Poetry Guide: Ottava Rima
Ottava rima is a rhyming stanza form of Italian origin. Originally used for long poems on heroic themes, it also came to be popular in the writing of mock-heroic works. Its earliest known use is in the writings of Giovanni Boccaccio.
The ottava rima stanza in English consists of eight iambic lines, usually iambic pentameters. Each stanza consists of three rhymes following the rhyme scheme a-b-a-b-a-b-c-c. The form is similar to the older Sicilian octave, but evolved separately and is unrelated. The Sicilian octave is derived from the medieval strambotto and was a crucial step in the development of the sonnet, whereas the ottava rima is related to the canzone, a stanza form.
Boccaccio used ottava rima for a number of minor poems and, most significantly, for two of his major works, the Teseide (1340) and the Filostrato (1347). These two poems defined the form as the main one to be used for epic poetry in Italian for the next two centuries. For instance, ottava rima was used by Poliziano and by Boiardo in his 1486 masterpiece Orlando Innamorato . The following year, Pulci published his Morgante Maggiore in which the mock-heroic, half-serious, half-burlesque use of the form that is most familiar to modern English-language readers first appeared. However, in Italian poets like Ludovico Ariosto and Torquato Tasso continued to use ottava rima for serious epic poetry.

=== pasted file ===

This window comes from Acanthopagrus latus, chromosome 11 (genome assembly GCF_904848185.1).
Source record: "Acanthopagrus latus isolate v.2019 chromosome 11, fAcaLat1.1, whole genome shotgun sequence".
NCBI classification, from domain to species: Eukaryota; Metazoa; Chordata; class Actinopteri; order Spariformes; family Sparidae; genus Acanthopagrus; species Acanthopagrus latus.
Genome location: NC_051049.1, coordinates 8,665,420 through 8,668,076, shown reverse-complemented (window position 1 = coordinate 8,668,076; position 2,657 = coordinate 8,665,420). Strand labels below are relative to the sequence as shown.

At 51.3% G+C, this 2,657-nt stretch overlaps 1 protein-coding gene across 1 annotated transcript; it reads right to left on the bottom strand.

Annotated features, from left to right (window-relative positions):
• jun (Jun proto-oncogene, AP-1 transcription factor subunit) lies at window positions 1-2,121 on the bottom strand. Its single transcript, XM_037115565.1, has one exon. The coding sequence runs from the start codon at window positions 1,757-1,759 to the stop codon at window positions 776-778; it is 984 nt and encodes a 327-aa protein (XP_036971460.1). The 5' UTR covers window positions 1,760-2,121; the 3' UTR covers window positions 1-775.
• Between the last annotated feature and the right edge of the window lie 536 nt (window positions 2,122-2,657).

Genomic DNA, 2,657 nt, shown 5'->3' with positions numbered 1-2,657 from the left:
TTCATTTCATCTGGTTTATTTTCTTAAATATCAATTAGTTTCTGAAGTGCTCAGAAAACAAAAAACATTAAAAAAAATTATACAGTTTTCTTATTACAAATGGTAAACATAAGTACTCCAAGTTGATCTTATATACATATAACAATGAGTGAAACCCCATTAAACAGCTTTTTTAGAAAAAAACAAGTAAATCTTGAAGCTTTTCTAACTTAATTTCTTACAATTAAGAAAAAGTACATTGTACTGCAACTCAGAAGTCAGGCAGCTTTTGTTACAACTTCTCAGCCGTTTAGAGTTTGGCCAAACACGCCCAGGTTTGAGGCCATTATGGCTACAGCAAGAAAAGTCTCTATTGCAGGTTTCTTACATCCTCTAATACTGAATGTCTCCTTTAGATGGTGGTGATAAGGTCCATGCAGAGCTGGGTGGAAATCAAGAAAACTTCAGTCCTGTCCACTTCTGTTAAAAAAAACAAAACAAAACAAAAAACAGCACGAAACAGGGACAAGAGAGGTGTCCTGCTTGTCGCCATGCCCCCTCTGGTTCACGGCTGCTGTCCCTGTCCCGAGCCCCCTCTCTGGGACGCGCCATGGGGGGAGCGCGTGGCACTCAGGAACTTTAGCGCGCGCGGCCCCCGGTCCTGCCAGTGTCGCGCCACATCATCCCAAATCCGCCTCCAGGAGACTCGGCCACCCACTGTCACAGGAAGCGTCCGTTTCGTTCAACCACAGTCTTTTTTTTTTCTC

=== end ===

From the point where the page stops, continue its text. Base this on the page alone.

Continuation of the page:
In English, ottava rima first appeared in Elizabethan translations of Tasso and Ariosto. However, the form did not become popular for original works, and a section of William Browne's Britannia's Pastorals is the only known original work in the form that survives. The first English poet to write mock-heroic ottava rima was John Hookham Frere, whose 1817 poem Whistlecraft used the form to considerable effect. Byron read Frere's work and saw the potential of the form. He quickly produced Beppo, his first poem to use the form. Shortly after this, Byron began working on his Don Juan (1819-1824), probably the best-known English poem in ottava rima. Byron also used the form for his Vision of Judgment (1822). Shelley translated the Homeric Hymns into English in ottava rima. In the 20th century, William Butler Yeats used the form, with half rhyme, in several of his best later poems, including "Sailing to Byzantium" and "Among School Children".
Outside of Italian and English, ottava rima has not been widely used, although the Spanish poets Boscan, Alonso de Ercilla y Zúñiga and Lope de Vega all experimented with it at one time or another.
From Frere's Whistlecraft:
- But chiefly, when the shadowy moon had shed
- O'er woods and waters her mysterious hue,
- Their passive hearts and vacant fancies fed
- With thoughts and aspirations strange and new,
- Till their brute souls with inward working bred
- Dark hints that in the depths of instinct grew
- Subjection not from Locke's associations,
- Nor David Hartley's doctrine of vibrations.
From Byron's Don Juan:
- "Go, little book, from this my solitude!
- I cast thee on the waters – go thy ways!
- And if, as I believe, thy vein be good,
- The world will find thee after many days."
- When Southey 's read, and Wordsworth understood,
- I can't help putting in my claim to praise –
- The four first rhymes are Southey's every line:
- For God's sake, reader! take them not for mine.